For the first time, two female soldiers have been admitted into the Marine Corps' Infantry Officer Course. Their admittance is experimental and the results will be considered by the Pentagon when deliberating the inclusion of women in combat units from which they are currently excluded.
The Infantry Officer Course is an intensive 86 day challenge that approximately 25% of participants fail. As participants in the course, men and women soldiers will undergo equal challenges and evaluation. Women are considered "just another student" to instructors like Capt. Brian Perkins. Defense Secretary Leon Panetta will review the results of this women inclusive trial program next month when reevaluating the "physical standards" required for obtaining certain jobs in the military.
"If women remain restricted to combat service and combat service support specialties, we will not see a woman as Commandant of the Marine Corps, or CENTCOM commander, or Chairman of the Joint Chiefs of Staff," Greg Jacob, policy director for the Service Women's Action Network, said in May. "Thus women in the military are being held back simply because they are women. Such an idea is not only completely at odds with military ethics, but is distinctly un-American."
Earlier this year, female soldiers responded to the limitations of women's combat positions within the military through a lawsuit claiming violation of equal protection under the Fifth Amendment. This lawsuit took place after a new policy promising more positions for women resulted in no change. NPR claims "job-related physical requirements" have prevented women from entering the combat units in the past.
Media Resources: USA Today 10/3/12; Business Insider 10/3/12; Feminist Newswire 5/24/12; NPR 10/4/12.
10/13/2015 EEOC Launches Hollywood Gender Discrimination Probe - The Equal Employment Opportunity Commission (EEOC) has contacted several women directors in Hollywood in an effort to determine whether legal intervention is necessary to disrupt the industry's discriminatory hiring practices.
In a letter sent to some 50 women filmmakers, the EEOC - which is responsible for protecting individuals from employment discrimination based on sex, race, color, religion and national origin through enforcement of Title VII of the Civil Rights Act of 1964 - requested interviews with them to "learn more about the gender-related issues" women behind the camera face in both the film and television industries.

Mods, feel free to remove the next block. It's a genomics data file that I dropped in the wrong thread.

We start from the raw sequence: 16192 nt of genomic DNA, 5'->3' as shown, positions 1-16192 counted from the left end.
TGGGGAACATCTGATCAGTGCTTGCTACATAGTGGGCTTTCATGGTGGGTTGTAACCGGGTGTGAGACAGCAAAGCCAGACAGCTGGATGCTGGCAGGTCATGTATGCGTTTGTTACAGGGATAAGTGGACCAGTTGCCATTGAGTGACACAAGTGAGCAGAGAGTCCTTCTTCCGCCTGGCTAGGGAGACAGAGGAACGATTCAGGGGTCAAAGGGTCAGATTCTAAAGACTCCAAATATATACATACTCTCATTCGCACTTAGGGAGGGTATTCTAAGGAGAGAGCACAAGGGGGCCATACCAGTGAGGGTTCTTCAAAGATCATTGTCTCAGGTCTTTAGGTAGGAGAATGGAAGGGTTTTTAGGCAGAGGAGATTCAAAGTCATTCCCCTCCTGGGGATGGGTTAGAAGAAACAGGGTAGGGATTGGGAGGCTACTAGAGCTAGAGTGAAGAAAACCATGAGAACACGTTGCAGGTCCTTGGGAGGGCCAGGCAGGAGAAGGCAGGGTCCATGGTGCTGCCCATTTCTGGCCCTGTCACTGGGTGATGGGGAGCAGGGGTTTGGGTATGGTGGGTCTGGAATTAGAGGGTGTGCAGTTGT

In May, following the release of a study by the San Diego State University Center for the Study of Women in Television in Film revealing only 7 percent of 2014's 250 top-grossing movies were helmed by women, the ACLU of Southern California and the national ACLU Women's Rights Project urged state and federal rights agencies to investigate Hollywood's failure to hire equal numbers of women. . . .
10/12/2015 Report Finds Texas' HB2 Increases Abortion Wait Times - A new report released by the University of Texas at Austin, Texas Policy Evaluation Project found patients seeking abortions in Texas have experienced an increase in wait times since the passage of HB2, the 2013 Texas omnibus anti-abortion bill that attempts to cut off abortion access by requiring abortion providers in the state to fulfill medically unnecessary ambulatory surgical center requirements and secure hospital admitting privileges.
More than half of 42 clinics providing abortion in Texas have been forced to shut their doors since HB2 passed two years ago, leading Texas women to wait up to 20 days for a first consult at one of the surviving 18 reproductive health clinics operating in the state, the second most populous in the nation. . . .
10/9/2015 Federal Judge Orders Anti-Abortion Group to Cede Footage to NAF - On Tuesday, a federal judge ruled that anti-abortion group Center for Medical Progress (CMP) and its leader David Daleidan must turn over all previously unreleased "sting" videos and outtakes of National Abortion Federation (NAF) meetings the group obtained surreptitiously as part of a smear campaign against the abortion provider.
U.S. . . .